What is a Lift Bridge?

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  • Written By: Mary McMahon
  • Edited By: O. Wallace
  • Last Modified Date: 04 October 2019
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A lift bridge is a bridge which is designed to allow passage of boats beneath the bridge by lifting part of the bridge's span above the grade of the rest of the bridge. Lift bridges are simply one version of the moving bridge, but they have a number of advantages which make them popular in some regions of the world. Various examples of lift bridges can be found all over the world, providing passage for cars, people, boats, and various craft of all shapes and sizes.

Movable bridges are installed when engineers want to build a bridge low, to save costs, but also allow for the passage of traffic on the waterway beneath the bridge. Low bridges are much less expensive to build, require less engineering, and are faster to build. These are all appealing advantages to bridge builders which make low bridges very common choices when a waterway is being bridged, but when a bridge is low, traffic may not be able to pass underneath it, necessitating a solution which allows part of the bridge to move to allow traffic to pass.


With a lift bridge, a section of the span is designed to rise vertically. The lift bridge includes a hoist which moves the section of the span, usually with the use of counterweights which drop, pulling the span up, with the span being held in place until it is needed again, when the weight of the span is allowed to pull it back into place to complete the bridge. Lift bridges commonly have a pair of towers which houses the mechanism to lift the bridge and lock the span in place.

Like other moving bridges, a lift bridge uses a system of traffic lights to control passage across the bridge, and to alert people when the span is going to be moved. Access to the span is restricted when it is about to be lifted, ensuring that people are not driving or standing on the span, which could be dangerous while it is in motion. The lift bridge will be temporarily closed to traffic while the segment is lifted, and then reopened once the span is back in place.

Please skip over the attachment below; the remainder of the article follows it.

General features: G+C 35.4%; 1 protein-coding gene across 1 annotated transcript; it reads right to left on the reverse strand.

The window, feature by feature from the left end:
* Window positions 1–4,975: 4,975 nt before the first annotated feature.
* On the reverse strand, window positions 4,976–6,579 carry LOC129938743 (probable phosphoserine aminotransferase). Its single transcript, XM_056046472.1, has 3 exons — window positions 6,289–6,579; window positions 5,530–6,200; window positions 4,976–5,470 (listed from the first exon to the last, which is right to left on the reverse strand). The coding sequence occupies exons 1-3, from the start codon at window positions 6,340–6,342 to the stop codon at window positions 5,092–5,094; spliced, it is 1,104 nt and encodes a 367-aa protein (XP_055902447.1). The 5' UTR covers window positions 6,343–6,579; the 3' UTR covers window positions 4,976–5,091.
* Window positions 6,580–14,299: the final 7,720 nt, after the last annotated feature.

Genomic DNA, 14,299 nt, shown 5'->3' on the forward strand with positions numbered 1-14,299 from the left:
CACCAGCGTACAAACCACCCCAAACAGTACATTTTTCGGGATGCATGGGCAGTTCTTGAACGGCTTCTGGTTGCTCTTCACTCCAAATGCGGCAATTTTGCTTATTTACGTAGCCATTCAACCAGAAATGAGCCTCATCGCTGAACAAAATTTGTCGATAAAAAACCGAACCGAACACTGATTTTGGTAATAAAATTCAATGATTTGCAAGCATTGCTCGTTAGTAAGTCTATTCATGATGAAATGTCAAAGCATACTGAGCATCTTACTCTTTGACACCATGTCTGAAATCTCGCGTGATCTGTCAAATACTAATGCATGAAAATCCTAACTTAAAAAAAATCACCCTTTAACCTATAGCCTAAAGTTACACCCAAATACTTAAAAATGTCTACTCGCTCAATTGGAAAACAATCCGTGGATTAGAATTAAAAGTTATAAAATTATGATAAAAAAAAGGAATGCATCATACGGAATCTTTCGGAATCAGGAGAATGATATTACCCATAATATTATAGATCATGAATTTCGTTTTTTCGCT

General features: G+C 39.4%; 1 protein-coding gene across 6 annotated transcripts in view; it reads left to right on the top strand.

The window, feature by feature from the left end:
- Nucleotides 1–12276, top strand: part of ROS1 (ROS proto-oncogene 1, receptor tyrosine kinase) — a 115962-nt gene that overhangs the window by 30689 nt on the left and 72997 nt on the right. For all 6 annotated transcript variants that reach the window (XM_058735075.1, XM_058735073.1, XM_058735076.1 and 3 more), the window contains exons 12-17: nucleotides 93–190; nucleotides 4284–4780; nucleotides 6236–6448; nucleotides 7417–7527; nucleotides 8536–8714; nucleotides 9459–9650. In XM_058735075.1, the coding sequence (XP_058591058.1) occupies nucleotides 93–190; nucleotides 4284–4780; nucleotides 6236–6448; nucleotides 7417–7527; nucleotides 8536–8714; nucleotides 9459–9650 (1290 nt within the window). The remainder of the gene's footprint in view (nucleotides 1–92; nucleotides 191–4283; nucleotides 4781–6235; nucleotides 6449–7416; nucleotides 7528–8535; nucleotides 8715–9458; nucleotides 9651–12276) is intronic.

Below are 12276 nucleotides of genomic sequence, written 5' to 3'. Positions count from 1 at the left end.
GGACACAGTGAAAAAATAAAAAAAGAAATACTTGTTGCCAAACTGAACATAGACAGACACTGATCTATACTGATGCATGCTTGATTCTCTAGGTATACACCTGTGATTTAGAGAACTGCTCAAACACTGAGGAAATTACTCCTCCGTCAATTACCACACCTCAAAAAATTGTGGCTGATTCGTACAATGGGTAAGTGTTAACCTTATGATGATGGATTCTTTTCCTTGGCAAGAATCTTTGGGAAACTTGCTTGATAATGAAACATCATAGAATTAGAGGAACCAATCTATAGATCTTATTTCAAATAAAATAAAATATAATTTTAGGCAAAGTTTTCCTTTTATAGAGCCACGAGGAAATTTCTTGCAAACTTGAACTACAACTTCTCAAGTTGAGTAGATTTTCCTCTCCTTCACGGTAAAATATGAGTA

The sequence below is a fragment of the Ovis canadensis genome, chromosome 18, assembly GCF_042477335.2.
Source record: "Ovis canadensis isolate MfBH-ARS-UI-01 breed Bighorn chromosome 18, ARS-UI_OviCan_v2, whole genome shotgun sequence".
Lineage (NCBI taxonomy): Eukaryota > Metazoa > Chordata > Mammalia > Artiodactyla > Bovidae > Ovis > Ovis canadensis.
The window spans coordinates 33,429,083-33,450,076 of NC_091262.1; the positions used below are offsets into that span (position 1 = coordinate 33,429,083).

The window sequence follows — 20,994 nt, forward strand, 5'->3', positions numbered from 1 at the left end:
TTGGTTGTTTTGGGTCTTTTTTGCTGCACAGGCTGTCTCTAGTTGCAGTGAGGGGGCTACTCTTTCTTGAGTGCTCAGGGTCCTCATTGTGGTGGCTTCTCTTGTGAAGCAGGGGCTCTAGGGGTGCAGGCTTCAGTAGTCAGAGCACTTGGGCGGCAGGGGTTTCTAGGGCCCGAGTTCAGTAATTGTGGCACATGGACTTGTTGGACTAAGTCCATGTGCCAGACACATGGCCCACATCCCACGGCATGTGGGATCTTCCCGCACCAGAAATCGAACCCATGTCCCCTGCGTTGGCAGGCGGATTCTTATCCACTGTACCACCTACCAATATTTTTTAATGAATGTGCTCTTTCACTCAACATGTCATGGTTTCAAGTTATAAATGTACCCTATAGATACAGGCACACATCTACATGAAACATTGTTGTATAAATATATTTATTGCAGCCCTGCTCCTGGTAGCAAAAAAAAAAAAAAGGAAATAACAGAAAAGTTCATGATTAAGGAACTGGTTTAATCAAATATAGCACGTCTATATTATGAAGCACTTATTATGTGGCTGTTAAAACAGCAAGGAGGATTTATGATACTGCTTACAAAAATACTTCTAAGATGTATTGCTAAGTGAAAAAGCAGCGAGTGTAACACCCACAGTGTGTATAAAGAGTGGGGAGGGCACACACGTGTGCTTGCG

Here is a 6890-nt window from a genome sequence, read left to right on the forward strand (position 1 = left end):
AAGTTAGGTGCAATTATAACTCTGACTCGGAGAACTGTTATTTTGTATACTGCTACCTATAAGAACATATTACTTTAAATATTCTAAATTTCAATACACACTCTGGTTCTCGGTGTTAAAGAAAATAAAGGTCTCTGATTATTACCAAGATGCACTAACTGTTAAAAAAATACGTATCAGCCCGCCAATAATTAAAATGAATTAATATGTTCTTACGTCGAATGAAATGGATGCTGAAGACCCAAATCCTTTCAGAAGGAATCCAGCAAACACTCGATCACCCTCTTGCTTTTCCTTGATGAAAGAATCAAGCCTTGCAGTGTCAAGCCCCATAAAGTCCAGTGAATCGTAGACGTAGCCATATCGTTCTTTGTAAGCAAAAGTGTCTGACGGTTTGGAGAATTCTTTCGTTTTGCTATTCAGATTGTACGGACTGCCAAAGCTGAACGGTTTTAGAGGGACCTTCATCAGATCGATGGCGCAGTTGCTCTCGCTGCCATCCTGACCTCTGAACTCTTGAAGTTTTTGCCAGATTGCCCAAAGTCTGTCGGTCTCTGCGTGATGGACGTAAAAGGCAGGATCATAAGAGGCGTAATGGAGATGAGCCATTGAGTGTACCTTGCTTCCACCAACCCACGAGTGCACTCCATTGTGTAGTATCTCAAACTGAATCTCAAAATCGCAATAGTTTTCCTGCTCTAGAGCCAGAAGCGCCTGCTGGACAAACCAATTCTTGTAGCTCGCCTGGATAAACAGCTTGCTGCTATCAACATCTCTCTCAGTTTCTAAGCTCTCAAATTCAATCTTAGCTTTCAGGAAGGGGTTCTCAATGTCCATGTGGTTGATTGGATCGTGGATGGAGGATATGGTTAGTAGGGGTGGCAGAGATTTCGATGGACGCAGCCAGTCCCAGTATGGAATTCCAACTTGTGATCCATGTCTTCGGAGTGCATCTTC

Some lift bridges use a system of stairs and walkways to allow pedestrians to walk across the bridge while the span is up. This system can also be used to isolate pedestrians from traffic while the bridge is in use, by providing them with a safe area to walk.


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Post 6

I think it would be fun to ride on a raising lift bridge! Just imagine yourself in a car, and you are driving over a lift bridge, on the section that can be lifted, and and it suddenly starts to rise...

Post 4

Has anyone here ever walked across a lift bridge walkway when it was raised? When I first thought about it, I pictured a person slowly being lifted up along with the bridge, but after reading this article, I can see how stairs and a higher walkway would allow passage.

I guess pedestrians must have the option of going up a stairway when the main walkway is closed to traffic. The secondary walkway is probably pretty high up and possibly intimidating. I know I wouldn't want to be walking high over a body of water.

Post 3

I never really thought about lower bridge building being less expensive. I had always wondered why anyone would build a low bridge that had to be raised for barges to go underneath.

Many cities watch their road and bridge construction budget very closely, so it stands to reason that they would rather construct a low bridge that could be lifted than a high one that would cost much more. I actually prefer driving over lower bridges, so this doesn't bother me one bit. I have a fear of heights, and I don't have to deal with that on lift bridges.

Post 2

@Oceana – Lift bridges are intimidating, but I don't think you have anything to fear. Every precaution is taken to make them safe for drivers.

The lift bridges I have seen have crossbars that come down in front of them before they are about to be raised. These are like the ones in front of railroad tracks, so you couldn't drive through them accidentally.

I have never heard of a car falling through a lift bridge. It's a terrible thing to think of, but it's very unlikely to happen.

Post 1

Lift bridges are so scary to me! I remember riding in the backseat of my parents' car on the way to the Gulf coast and coming to a stop in front of a drawbridge.

Flashing lights signaled us to stop. We were the first car in line, and we had a good view of everything.

The very asphalt began to rise, and it opened up in the middle. I just had this horror of being right in the center as it lifted and falling into the ocean.

Even after the bridge had lowered back to the horizontal position, I was scared riding over it. For all I knew, it could decide to open as we were crossing, sending us into a watery death trap!

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